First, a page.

Staff endured the new Bain Capital reality. Compensation for their work, that was determined by a formula for the minimum wage set against any commission they would make, left the staff without a steady paycheck and with the challenge of determining which bills they would pay at the end of the month, or if they had to pawn their own instruments to pay the rent.
Bain Capital fast-tracked Guitar Center on a rapid growth plan. At the time of the 2007 acquisition of Guitar Center there were 200 stores nationwide. It was a rare occurence to open another store. In the past year, ten Guitar Center stores have opened - knowledge of the instruments and of the needs of the musicians they sell to, is not a requirement.
Bain Capital drastically reduced the prices of their stock in hopes of remaining competitive with the internet. Predictably, the rock bottom prices brought little or no commission to the staff and further decimated their paychecks. Staff were working 40-hour work weeks to the best of their potential and pulling down minimum wage.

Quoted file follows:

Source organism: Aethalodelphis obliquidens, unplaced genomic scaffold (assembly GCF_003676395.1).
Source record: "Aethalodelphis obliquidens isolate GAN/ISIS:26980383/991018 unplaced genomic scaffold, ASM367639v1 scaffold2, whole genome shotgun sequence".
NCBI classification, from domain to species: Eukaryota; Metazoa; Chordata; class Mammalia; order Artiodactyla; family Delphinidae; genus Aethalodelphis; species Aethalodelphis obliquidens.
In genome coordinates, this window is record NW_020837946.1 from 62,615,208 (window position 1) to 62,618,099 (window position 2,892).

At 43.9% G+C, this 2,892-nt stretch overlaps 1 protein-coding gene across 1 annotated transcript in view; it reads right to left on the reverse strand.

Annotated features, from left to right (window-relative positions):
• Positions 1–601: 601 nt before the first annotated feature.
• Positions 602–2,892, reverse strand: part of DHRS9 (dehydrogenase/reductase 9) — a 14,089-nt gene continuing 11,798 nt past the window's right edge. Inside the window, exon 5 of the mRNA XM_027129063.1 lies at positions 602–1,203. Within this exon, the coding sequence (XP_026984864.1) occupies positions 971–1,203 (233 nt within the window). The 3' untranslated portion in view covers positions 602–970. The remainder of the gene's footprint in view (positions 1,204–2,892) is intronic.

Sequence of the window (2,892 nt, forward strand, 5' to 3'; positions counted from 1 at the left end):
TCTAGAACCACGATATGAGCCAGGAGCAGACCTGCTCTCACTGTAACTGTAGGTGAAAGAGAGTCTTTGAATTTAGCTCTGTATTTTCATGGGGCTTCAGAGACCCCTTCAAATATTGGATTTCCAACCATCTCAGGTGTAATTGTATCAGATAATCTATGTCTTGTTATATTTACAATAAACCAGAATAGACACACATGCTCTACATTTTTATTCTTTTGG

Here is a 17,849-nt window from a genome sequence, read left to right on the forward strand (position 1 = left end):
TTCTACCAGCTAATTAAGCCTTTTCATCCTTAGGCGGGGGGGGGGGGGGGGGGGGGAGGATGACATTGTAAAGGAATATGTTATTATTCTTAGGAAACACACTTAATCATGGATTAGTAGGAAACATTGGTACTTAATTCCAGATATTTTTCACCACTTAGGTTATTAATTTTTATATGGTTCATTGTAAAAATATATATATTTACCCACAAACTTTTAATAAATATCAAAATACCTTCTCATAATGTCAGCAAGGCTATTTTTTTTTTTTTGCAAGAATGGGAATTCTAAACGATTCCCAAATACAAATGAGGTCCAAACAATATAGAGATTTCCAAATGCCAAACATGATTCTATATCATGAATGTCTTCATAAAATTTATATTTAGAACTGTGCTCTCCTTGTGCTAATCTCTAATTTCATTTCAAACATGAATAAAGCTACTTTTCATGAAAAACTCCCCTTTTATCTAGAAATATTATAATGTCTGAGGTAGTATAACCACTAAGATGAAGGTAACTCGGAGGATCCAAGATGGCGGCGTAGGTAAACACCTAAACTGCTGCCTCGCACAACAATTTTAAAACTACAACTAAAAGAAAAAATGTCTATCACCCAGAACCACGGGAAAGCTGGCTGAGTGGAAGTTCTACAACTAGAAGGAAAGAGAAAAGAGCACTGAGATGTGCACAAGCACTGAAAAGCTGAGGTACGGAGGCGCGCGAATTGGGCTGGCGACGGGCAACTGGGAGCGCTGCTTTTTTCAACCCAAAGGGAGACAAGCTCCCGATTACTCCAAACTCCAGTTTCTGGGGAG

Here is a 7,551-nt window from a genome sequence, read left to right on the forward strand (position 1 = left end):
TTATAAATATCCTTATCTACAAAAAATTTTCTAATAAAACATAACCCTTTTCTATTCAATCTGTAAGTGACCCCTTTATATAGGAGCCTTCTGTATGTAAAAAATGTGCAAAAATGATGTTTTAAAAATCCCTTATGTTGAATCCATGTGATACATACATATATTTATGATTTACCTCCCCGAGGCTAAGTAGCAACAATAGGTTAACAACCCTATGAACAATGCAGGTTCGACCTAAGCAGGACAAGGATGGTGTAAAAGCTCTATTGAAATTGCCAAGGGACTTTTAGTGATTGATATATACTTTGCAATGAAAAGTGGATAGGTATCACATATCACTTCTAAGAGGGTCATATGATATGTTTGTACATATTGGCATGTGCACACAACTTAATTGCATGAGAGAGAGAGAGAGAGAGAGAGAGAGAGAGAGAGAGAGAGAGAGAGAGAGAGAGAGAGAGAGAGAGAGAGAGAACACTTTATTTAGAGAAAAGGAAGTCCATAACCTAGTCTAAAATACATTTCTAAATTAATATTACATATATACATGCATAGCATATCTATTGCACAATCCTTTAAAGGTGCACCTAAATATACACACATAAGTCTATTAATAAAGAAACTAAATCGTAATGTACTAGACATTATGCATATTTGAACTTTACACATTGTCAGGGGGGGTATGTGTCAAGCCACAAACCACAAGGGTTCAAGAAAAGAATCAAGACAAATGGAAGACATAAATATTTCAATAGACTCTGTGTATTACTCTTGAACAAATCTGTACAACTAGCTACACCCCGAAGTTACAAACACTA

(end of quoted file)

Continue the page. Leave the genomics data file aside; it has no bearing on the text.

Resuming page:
Once the decision was made to organize their Manhattan store, Guitar Center workers amazed the union busters from the Jackson Lewis firm that was hired by Bain to rid the store of any thought of union recognition at any cost. Any suspected union representative from the RWDSU would be quickly escorted out of the Manhattan, Brooklyn and Queens stores. There were the mandatory daily staff meetings where staff had to consistently hear of the threats and intimidation that would be their fate if they organized. There would be the one-on-one meetings between staff and their manager where promises would be made to entice the individual away from the union and away from their other co-workers. And, there was always that story of what happened in San Francisco a few years previously: the San Francisco store simply fired the staff that spoke about a union.